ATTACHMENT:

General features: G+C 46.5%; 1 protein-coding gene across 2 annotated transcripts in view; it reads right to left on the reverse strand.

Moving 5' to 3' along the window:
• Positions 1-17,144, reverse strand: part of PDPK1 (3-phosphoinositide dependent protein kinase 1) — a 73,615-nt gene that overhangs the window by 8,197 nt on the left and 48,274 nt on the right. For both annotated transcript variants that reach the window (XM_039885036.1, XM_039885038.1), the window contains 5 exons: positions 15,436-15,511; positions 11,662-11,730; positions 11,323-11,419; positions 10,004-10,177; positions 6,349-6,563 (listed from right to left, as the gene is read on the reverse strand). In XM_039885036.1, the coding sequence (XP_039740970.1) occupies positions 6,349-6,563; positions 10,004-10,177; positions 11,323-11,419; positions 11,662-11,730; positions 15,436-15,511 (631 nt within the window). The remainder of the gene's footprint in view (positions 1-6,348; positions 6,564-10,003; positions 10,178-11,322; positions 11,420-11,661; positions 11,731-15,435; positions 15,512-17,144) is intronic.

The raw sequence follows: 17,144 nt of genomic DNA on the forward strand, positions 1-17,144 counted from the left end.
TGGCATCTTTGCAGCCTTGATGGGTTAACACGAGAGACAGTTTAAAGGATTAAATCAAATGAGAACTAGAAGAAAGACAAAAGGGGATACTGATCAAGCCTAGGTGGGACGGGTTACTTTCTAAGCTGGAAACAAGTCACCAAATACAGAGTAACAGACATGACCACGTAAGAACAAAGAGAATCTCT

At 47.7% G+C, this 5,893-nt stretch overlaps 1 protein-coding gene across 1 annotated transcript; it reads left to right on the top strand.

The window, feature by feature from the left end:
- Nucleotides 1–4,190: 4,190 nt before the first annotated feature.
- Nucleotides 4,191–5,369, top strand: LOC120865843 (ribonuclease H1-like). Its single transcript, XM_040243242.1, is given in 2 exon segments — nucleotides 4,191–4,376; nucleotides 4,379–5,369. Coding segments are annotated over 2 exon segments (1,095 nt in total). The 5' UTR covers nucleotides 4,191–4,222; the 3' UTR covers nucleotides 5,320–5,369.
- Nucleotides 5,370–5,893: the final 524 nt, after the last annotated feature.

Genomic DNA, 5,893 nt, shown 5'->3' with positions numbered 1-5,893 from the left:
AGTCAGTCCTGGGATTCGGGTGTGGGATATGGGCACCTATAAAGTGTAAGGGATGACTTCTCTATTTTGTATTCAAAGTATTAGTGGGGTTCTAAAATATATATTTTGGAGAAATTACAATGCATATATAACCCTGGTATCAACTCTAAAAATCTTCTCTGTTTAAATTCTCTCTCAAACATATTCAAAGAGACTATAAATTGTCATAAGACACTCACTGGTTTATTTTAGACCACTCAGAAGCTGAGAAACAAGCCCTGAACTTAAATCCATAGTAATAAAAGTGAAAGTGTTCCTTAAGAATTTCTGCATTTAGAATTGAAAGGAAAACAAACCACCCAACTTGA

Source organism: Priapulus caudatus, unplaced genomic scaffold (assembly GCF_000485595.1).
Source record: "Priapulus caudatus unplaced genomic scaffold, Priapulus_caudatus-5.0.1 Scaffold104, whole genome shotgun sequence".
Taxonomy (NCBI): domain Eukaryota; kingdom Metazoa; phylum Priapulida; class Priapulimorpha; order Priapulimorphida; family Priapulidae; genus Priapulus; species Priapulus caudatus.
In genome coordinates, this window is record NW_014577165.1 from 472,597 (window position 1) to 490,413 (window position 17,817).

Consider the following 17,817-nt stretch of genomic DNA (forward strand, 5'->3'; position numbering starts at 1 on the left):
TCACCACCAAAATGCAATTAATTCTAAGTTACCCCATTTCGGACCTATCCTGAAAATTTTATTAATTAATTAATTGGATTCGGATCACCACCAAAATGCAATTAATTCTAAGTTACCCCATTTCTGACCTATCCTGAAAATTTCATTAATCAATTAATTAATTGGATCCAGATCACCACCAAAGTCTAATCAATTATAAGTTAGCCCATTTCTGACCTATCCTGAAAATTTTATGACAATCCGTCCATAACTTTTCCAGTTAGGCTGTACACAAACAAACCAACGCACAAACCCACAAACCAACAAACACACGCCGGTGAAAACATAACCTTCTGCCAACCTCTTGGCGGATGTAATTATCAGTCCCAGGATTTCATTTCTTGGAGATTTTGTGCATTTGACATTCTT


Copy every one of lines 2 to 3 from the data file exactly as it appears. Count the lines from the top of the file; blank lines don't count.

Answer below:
Moving 5' to 3' along the window:
• Positions 1-17,144, reverse strand: part of PDPK1 (3-phosphoinositide dependent protein kinase 1) — a 73,615-nt gene that overhangs the window by 8,197 nt on the left and 48,274 nt on the right. For both annotated transcript variants that reach the window (XM_039885036.1, XM_039885038.1), the window contains 5 exons: positions 15,436-15,511; positions 11,662-11,730; positions 11,323-11,419; positions 10,004-10,177; positions 6,349-6,563 (listed from right to left, as the gene is read on the reverse strand). In XM_039885036.1, the coding sequence (XP_039740970.1) occupies positions 6,349-6,563; positions 10,004-10,177; positions 11,323-11,419; positions 11,662-11,730; positions 15,436-15,511 (631 nt within the window). The remainder of the gene's footprint in view (positions 1-6,348; positions 6,564-10,003; positions 10,178-11,322; positions 11,420-11,661; positions 11,731-15,435; positions 15,512-17,144) is intronic.